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Five Ways to Get Motivated to Ride Your E-Bike!

An extra push of motivation is sometimes what we need to get back on the (electric) bike. But, don’t worry; you’re not the only person in search of extra motivation to make biking a part of your daily routine.

We’ve scoured the internet and tested hundreds of different tips to create a list of the top “FIVE WAYS TO GET MOTIVATED TO USE YOUR E-BIKE”.


We all know someone, might even be ourselves, who set vague fitness goals such as “tone up” or “fit into the college jeans I wore before the freshman 15 hit”. Author of The Power of Habit: Why We Do What We Do in Life and Business, Charles Duhigg, promotes a more tangible approach. For example, treating yourself to an episode of your favourite show (our current favourite, SuperStore) or a fun snack after you complete your workout.

To explain this in simplest terms, you’re creating a neurological “habit loop” that cues a behaviour (preparing your workout clothes the night before), the routine (going on a ride before work), and then a reward (having a kick-ass smoothie with some extra chocolate chips.. because you deserve it). “An extrinsic reward is so powerful because your brain can latch on to it and make the link that the behaviour is worthwhile,” according to Duhigg.
By repeating this over time, the motivation becomes intrinsic, leaving your brain to associate sweat and your daily rides with an endorphin surge!


Your vibe attracts your tribe; we may not have come up with this iconic catchphrase, but it sure does summarize our second tip.

We’ve put together a community on Facebook to ensure that you’re making the most of your velofix/RadPower Experience. We are directly connecting you with a community of riders that are strong, knowledgeable, resilient and incredibly supportive. From beginner riders to experienced and professional riders, ask questions and connect with individuals all across North America.


Now listen, we understand that waking up at 4 am and writing in a gratitude journal is not for everyone… so plan a routine that is structured around your life.

Planning is excellent, but doing is a lot better right? When creating your routine, it does not need to be perfect, but it should be doable. Aim for structure when it comes to breaking down your daily, weekly, monthly goals. For example, going for a bike ride should never feel like an inconvenience on your busy schedule, but more so luxury to experience some quality “me time”.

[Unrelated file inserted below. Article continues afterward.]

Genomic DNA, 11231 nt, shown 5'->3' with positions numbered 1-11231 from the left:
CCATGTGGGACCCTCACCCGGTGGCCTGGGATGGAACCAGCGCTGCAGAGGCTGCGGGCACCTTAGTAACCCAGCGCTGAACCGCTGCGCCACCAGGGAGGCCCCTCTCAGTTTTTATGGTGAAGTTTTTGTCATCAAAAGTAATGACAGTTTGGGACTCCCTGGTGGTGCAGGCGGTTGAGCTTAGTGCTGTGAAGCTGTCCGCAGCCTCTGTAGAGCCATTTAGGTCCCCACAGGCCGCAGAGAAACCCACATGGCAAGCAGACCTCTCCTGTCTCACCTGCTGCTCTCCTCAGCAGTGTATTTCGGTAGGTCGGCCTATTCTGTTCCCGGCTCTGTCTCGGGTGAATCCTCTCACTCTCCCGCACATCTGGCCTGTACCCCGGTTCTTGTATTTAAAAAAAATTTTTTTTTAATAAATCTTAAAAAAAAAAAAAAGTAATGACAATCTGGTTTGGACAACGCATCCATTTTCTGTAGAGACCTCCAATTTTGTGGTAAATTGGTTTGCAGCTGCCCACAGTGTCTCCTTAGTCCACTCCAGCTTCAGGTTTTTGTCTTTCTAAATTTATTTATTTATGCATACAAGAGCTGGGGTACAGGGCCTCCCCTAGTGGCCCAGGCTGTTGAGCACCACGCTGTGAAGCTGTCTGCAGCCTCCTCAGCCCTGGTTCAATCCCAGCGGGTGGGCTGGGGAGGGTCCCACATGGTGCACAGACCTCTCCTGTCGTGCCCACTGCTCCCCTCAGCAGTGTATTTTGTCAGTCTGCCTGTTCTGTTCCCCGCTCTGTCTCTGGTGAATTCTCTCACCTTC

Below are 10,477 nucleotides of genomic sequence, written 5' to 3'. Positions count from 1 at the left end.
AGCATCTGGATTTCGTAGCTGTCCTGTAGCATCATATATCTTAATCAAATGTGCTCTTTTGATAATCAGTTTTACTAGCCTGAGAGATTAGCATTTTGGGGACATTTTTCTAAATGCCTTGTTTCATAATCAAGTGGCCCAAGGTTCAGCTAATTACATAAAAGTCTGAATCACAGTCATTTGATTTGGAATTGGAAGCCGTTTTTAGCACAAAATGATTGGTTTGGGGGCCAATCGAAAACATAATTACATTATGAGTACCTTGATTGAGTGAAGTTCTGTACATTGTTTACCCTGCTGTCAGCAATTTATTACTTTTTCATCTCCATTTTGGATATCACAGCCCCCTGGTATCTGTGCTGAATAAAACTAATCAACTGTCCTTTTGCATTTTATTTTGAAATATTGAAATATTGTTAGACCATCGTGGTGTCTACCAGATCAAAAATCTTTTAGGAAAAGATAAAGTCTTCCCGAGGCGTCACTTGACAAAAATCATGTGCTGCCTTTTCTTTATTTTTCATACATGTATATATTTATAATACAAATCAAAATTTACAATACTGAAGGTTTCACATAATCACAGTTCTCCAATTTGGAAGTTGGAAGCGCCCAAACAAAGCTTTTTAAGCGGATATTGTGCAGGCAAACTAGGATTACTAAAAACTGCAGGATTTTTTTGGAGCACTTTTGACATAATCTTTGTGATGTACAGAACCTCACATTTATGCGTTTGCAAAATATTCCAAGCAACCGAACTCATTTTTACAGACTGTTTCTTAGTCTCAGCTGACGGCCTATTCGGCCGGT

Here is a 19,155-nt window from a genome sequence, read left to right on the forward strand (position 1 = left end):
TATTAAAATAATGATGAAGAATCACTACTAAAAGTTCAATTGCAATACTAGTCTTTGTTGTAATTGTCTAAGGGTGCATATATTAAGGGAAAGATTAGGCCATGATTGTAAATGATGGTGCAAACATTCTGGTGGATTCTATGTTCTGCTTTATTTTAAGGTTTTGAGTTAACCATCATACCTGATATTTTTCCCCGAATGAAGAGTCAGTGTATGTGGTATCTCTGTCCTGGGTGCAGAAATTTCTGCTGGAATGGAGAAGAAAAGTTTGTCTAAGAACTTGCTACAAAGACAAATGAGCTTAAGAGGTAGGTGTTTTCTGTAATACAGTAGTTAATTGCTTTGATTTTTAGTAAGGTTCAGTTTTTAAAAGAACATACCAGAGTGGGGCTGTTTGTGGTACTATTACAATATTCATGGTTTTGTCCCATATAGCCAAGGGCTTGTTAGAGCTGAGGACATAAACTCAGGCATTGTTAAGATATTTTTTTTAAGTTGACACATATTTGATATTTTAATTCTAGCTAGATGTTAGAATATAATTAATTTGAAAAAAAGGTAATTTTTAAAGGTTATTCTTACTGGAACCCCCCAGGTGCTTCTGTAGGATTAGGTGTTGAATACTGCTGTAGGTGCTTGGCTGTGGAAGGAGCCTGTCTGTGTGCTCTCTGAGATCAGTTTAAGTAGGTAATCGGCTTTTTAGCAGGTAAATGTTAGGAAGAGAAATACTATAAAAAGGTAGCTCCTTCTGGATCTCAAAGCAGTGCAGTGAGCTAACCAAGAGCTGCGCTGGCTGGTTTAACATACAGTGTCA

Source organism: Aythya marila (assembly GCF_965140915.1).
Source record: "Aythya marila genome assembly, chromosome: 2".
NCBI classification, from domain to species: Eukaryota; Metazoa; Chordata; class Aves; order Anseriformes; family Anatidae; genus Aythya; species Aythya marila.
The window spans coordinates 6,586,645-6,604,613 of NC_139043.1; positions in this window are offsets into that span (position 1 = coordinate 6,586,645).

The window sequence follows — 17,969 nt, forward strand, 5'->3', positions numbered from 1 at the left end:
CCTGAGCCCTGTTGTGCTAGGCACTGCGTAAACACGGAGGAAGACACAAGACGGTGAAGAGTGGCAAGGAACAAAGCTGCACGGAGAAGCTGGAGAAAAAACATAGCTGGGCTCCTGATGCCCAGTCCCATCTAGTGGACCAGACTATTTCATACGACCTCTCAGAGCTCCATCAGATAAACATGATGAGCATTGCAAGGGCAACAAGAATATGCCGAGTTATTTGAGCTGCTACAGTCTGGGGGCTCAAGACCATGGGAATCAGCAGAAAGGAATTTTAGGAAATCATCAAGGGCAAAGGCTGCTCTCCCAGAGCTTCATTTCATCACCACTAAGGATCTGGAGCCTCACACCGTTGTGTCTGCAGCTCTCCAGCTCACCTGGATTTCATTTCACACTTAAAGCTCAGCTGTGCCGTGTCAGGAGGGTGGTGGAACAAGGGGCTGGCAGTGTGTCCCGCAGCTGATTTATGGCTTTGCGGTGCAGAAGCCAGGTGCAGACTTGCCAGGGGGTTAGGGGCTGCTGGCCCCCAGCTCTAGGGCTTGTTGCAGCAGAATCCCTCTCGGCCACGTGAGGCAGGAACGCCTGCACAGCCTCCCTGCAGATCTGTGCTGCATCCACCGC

Schedule your riding times in advance by dedicating 20 minutes on Sunday to plan out your schedule for the week, carving out time for your ride. For example, if your goal is to go on three rides per week, book Monday 6 pm – 7:15 pm, Wednesday 6 pm-7:15 pm, and Friday 7 am – 8:15 am as your dedicated riding days. Then, carve out that time to ensure nothing “pops up.”


Use the time you spend on your ride as YOU time because you deserve it. We’re all about positive self-talk, and here is why… it works!

We all know that working out provides us with many physical benefits, but we’re quick to shy about all the mental benefits associated with workouts. From gaining self-confidence to an increased focus, no wonder people smile when cycling around. So before your next workout, select 2 to 3 of the phrases, for example, some of our favourites:

  • With every minute that passes, I’m becoming a better athlete.
  • I’ve got an extra 10 minutes in my legs today!
  • I am a better athlete for having worked out today!
  • I am going to make the most of my ride!
  • I am fortunate to experience this and will give it my best!

A boost of positive thinking goes a long way, but it’s the consistent implementation of positive self-talk that improves your results over time.


Trust us; you’re not the only one making 10 pm promises to yourself after one too many beers that you will “workout tomorrow.” A study revealed that we are more likely to complete our goals if we make them in front of friends.

Queue the accountability buddy method. Jeremy Goldhaber-Fiebert, Ph.D., assistant professor of medicine at Stanford University who studies health decision science. “I say I’m going to commit to doing something for a certain amount of time, such as exercising 30 minutes three times a week for 12 weeks. If I don’t do that, I’m going to pay some kind of penalty, whether it’s monetary or the embarrassment of having friends know I didn’t live up to my word.” So it might be time to call up a friend and create a contract to help you get your bike on.


In short, this list was composed of numerous different tried and tested techniques to ensure that you’re continuously inspired throughout your fitness journey. We’d love to hear from you about ways you stay motivated.